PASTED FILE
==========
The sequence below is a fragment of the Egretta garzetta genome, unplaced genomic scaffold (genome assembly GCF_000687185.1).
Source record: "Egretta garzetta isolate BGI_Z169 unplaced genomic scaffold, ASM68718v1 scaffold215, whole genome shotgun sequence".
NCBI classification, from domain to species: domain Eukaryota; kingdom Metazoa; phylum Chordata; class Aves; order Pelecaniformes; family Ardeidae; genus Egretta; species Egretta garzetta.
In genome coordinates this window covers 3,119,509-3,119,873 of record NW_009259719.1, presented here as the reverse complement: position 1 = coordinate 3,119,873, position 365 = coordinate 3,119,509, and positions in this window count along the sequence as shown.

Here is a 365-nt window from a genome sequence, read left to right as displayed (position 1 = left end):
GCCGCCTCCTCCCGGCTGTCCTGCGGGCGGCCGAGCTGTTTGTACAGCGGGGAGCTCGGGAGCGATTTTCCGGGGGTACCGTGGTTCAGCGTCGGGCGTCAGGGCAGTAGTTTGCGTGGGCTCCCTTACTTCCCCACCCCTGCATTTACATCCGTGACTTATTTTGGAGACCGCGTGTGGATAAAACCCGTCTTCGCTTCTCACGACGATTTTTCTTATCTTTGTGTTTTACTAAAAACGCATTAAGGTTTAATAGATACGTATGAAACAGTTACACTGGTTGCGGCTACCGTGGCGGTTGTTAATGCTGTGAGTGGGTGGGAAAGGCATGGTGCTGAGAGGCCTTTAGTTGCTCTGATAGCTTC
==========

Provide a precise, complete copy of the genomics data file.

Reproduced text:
The sequence below is a fragment of the Egretta garzetta genome, unplaced genomic scaffold (genome assembly GCF_000687185.1).
Source record: "Egretta garzetta isolate BGI_Z169 unplaced genomic scaffold, ASM68718v1 scaffold215, whole genome shotgun sequence".
NCBI classification, from domain to species: domain Eukaryota; kingdom Metazoa; phylum Chordata; class Aves; order Pelecaniformes; family Ardeidae; genus Egretta; species Egretta garzetta.
In genome coordinates this window covers 3,119,509-3,119,873 of record NW_009259719.1, presented here as the reverse complement: position 1 = coordinate 3,119,873, position 365 = coordinate 3,119,509, and positions in this window count along the sequence as shown.

Here is a 365-nt window from a genome sequence, read left to right as displayed (position 1 = left end):
GCCGCCTCCTCCCGGCTGTCCTGCGGGCGGCCGAGCTGTTTGTACAGCGGGGAGCTCGGGAGCGATTTTCCGGGGGTACCGTGGTTCAGCGTCGGGCGTCAGGGCAGTAGTTTGCGTGGGCTCCCTTACTTCCCCACCCCTGCATTTACATCCGTGACTTATTTTGGAGACCGCGTGTGGATAAAACCCGTCTTCGCTTCTCACGACGATTTTTCTTATCTTTGTGTTTTACTAAAAACGCATTAAGGTTTAATAGATACGTATGAAACAGTTACACTGGTTGCGGCTACCGTGGCGGTTGTTAATGCTGTGAGTGGGTGGGAAAGGCATGGTGCTGAGAGGCCTTTAGTTGCTCTGATAGCTTC